Diocesan News

Villa Marie School: ‘55 Years of Angels Among Us’

LINCOLN (SNR) – The annual dance to benefit Villa Marie Home and School for Exceptional Children in Waverly will be held Jan. 25 at the Pla Mor Ballroom, 6600 W. O St., Lincoln.

Unlike past years, there is no admission fee to attend the dance this year. Rather, free-will donations will be welcomed. A meal catered by Valentino’s restaurant will be available for purchase from 6 to 8 p.m., and the band Malpractice will take the stage at 7 p.m.

The theme of the dance is “Fifty-five Years of Angels Among Us.”

Villa Marie Home and School for Exceptional Children has been serving God’s “angels” for 55 years: children between the ages of 6 and 18 who are challenged with developmental delays, Down Syndrome, autism, and other neurodiversity complications. The students receive personalized educational attention, allowing each to excel individually.

“Villa Marie seeks to educate the whole person—intellectually, socially, emotionally and spiritually,” said the school’s principal, Sister Jeanette Rerucha. “We are a Catholic School and celebrate daily Mass, but it is not a requirement to be Catholic to attend Villa Marie,” she added.

Parents can choose to have their children attend as “day students” who are dropped off in the morning and picked up at the end of the school day, or boarders, who live at the school and receive 24-hour encouragement from the Marian Sisters, returning home on weekends and holidays. It is the only school in Nebraska offering this 24-hour care in this capacity for these children, and parents report they are extremely grateful for this service. Students find great acceptance, develop amazing confidence, and grow in ways unimagined before finding Villa Marie.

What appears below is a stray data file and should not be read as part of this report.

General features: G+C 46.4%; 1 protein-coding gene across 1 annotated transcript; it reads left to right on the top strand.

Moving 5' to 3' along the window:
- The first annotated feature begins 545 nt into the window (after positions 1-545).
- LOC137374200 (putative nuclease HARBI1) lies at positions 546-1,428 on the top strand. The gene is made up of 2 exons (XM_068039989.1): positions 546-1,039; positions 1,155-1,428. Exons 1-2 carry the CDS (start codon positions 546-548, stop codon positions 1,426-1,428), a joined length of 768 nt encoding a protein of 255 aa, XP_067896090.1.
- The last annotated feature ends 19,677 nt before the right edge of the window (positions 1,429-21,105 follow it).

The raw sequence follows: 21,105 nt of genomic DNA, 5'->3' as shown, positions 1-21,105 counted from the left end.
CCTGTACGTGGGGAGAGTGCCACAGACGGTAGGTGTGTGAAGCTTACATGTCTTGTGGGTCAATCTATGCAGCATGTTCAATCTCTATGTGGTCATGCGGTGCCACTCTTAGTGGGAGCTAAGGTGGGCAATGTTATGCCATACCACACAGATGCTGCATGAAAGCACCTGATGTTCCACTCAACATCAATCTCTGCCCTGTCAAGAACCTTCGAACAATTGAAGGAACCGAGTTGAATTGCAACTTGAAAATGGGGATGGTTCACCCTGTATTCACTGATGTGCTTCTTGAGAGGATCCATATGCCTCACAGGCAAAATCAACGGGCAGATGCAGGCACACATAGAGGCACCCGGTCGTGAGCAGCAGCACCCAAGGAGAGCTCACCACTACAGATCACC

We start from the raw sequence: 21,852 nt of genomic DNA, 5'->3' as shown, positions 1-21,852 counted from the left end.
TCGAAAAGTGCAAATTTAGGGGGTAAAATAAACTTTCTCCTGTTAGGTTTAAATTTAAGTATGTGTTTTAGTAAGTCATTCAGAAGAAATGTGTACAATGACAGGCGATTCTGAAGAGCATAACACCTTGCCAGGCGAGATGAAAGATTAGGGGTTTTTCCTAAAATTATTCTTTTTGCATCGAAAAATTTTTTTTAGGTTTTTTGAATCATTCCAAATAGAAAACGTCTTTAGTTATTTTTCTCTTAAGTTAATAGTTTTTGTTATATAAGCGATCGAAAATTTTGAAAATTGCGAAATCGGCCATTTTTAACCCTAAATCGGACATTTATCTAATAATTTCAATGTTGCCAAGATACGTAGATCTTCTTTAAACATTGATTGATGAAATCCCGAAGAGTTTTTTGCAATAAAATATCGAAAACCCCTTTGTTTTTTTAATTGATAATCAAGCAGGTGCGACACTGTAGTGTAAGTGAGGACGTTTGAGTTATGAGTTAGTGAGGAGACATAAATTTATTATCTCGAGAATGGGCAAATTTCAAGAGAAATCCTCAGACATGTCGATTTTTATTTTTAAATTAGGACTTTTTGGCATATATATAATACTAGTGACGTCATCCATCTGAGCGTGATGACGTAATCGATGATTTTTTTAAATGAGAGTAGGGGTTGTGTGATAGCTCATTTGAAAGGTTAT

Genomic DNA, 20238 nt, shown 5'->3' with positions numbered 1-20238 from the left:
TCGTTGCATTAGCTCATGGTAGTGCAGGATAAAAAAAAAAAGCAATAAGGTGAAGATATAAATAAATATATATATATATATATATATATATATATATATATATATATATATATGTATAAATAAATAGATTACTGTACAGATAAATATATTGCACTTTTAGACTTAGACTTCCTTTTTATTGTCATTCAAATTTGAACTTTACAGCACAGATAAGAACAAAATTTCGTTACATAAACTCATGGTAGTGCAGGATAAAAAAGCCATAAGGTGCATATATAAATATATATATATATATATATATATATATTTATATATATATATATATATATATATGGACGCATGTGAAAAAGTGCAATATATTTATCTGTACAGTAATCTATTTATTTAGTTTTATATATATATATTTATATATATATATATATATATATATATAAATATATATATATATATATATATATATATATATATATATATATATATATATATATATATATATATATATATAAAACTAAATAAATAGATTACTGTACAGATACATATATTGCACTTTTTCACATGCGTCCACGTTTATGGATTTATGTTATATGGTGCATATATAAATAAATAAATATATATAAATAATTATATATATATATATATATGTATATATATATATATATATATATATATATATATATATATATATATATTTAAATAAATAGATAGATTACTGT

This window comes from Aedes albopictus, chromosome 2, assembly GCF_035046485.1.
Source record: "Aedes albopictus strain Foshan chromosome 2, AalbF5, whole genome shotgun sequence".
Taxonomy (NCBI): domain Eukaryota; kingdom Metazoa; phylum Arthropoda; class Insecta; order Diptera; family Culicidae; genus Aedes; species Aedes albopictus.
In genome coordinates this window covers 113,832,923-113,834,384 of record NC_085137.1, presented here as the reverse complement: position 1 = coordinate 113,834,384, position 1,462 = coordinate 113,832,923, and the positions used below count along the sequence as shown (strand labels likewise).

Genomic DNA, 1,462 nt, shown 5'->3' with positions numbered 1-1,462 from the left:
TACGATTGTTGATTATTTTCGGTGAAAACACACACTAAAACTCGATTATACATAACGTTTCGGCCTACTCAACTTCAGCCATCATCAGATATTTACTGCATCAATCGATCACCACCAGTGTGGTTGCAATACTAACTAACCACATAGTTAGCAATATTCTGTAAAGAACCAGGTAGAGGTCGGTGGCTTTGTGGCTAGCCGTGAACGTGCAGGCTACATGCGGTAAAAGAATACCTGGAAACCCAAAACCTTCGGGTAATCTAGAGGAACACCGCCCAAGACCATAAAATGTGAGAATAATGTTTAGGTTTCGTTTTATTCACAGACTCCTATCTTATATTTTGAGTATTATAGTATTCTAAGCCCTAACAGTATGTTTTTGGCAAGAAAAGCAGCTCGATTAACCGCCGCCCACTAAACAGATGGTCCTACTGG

“They flourish before our eyes amongst their peers in an atmosphere where they love to learn, and are encouraged to be their best selves based on their God-given talents,” said Msgr. John Perkinton, director of Villa Marie.

All three Nebraska dioceses were represented in the 10 Villa Marie students who received the Sacrament of Confirmation in November at St. Patrick Church in Lincoln. The Sisters and teachers helped the students prepare for this wonderful event, and Bishop James Conley was duly impressed.

John, one of those confirmed, was adopted through the foster care system and had a “rough start.” He struggled to learn and was frustrated.  His parents consulted a team of professionals for assistance and they suggested trying Villa Marie.

“The loving, well-trained staff members meet John where he is at, and help him grow from there,” said John’s mom, Julie Sullivan. “John is now flourishing because of Villa Marie’s loving attention.  He is on the best path he has ever been on. Villa Marie has become a family to all of us.”

Msgr. James Dawson, Villa Marie’s founder and director for 28 years, will be honored at the dance. As the country moved from an orphanage system to foster care in the early 1960s, then-Father Dawson approached Bishop James Casey, asking that the orphanage being built on the Catholic Center grounds become a home and school for children with special needs.

This request was granted, and with the help of money from an inheritance from Father Dawson’s cousin, Winifred A. Dawson, classrooms were constructed, and Villa Marie Home and School opened its doors January 2, 1964.